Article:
Sometimes “happily ever after” doesn’t last forever; and in this unfortunate instance, one of the most intimidating and confusing aspects of the divorce proceedings can be the division of your marital property. As most married couples usually intermingle their assets and make purchases together, the lines of true ownership become complicated. Since all property purchased or obtained by a married couple is collectively referred to as marital property, dividing the possessions and assets you have accumulated over your marriage (particularly dividing them in a manner that both parties believe is “fair”) is sometimes difficult and stressful.
So given the marital property laws in Florida, how you can properly prepare yourself for the road ahead?
Marital Property vs. Non-Marital Property
The first thing you will want to do, after seeking professional legal counsel, is to familiarize yourself with the legal differences between Marital Property and Non-marital Property in The State of Florida.
Marital Property may include everything you and your spouse have acquired with marital funds, both separately and together, throughout the course of the marriage. Also, under Florida law, Marital Property may include retirement funds, pensions, profit-sharing accounts, annuities, deferred compensation, and insurance plans and programs.
Non-marital (Separate) Property
Property is non-marital, or separate, if a spouse had obtained individual ownership of said property prior to the marriage, acquired it during marriage as a gift (not including gifts from the other spouse), or by inheritance and maintained it as separate property throughout the marriage. Examples of Non-marital (Separate) Property may include assets and/or debts that the spouses have defined, via a valid written agreement, as separate property, income from separate property (except in cases where the spouses have treated the income as marital property), or any items purchased with, or exchanged for a spouse’s separate property.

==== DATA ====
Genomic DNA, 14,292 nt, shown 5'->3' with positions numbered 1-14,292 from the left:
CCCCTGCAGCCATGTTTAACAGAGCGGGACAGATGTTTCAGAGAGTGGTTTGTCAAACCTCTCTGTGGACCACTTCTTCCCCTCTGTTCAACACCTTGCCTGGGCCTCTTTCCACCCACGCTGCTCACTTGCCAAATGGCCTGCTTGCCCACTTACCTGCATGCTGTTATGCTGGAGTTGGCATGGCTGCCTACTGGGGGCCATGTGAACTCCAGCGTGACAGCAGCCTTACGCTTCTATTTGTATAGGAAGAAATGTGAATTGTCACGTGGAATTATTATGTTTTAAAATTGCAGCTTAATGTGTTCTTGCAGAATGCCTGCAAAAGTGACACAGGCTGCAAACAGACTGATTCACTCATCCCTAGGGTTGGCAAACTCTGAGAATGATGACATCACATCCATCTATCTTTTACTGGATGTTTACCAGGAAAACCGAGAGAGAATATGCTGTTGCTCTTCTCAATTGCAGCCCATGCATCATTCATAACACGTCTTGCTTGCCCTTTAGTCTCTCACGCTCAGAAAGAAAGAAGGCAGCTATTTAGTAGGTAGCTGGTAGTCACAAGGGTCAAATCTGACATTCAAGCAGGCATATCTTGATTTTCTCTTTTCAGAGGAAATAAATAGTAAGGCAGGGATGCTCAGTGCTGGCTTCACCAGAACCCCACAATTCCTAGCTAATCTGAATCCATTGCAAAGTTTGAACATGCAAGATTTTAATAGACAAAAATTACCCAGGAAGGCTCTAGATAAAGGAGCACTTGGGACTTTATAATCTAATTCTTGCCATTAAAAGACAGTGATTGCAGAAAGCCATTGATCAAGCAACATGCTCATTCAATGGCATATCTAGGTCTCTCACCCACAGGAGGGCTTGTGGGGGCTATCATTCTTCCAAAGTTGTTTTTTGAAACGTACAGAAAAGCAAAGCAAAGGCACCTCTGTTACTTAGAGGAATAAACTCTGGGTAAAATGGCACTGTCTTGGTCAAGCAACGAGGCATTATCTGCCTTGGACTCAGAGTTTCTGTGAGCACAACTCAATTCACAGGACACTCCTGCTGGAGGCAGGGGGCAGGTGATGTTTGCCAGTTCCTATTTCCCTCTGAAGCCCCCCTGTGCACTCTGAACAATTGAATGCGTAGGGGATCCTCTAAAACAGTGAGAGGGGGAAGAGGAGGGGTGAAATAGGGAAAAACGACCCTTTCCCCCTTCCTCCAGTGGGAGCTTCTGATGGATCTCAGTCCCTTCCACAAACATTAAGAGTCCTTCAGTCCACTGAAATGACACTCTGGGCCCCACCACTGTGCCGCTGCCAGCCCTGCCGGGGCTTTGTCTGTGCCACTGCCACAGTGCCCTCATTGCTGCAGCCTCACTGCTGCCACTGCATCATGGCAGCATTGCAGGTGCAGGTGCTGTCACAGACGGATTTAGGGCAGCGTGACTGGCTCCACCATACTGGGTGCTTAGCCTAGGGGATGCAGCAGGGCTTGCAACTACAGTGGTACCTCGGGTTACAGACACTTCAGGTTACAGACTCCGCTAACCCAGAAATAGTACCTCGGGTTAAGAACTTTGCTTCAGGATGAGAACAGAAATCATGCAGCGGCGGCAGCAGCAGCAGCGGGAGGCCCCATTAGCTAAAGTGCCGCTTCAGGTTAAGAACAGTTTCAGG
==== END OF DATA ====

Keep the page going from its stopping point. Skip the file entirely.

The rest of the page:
Assessing Value & Dividing the Marital Property
After determining which property is marital property, the couple, or the court, will assign a monetary value to each item. Couples who need help determining values can hire professional appraisers. Some financial assets, such as retirement accounts can be very difficult to evaluate and may require the assistance of a financial professional, such as a CPA or an actuary.
Florida law requires an equitable, or fair, division of property between spouses. Equitable usually means equal; however, a judge may believe that a precisely equal division would be inherently unfair. A judge has the discretion to divide the property in a different proportion after considering all relevant factors, such as:
- Length of the marriage
- Each individual spouse’s economic circumstances
- Each spouse’s contributions to the marriage, including contributions as a homemaker or parent
- Either spouse’s contribution to the career or educational opportunities of the other spouse
- Each spouse’s active contribution to improving marital or non-marital assets
- Liabilities incurred by either spouse, whether affecting martial or non-marital assets
Marital and Non-marital (Separate) Property can become mixed together, or commingled. Some couples may combine their separate assets intentionally, while others may do so unintentionally. If the spouses cannot decide what belongs to whom, the judge will have to decide whether any or all of the commingled property was a “gift to the marriage” or whether the original owner should be reimbursed, in whole or in part.
When Help is Needed
Situations such as these can become very complicated, very quickly; and if you don’t have adequate representation, you could lose more than just a spouse when the divorce proceedings conclude. Your best bet to protect yourself, your children (if applicable) and your assets, is to seek the assistance of an experienced and professional family law attorney.
For professional and knowledgeable assistance with any legal questions you may have about the division of Marital and Non-marital Property, please contact our attorneys Chris Lombardo or Ken Mundy with Woodward, Pires & Lombardo, P.A. at (239) 649-6555 or visit www.wpl-legal.com for more information.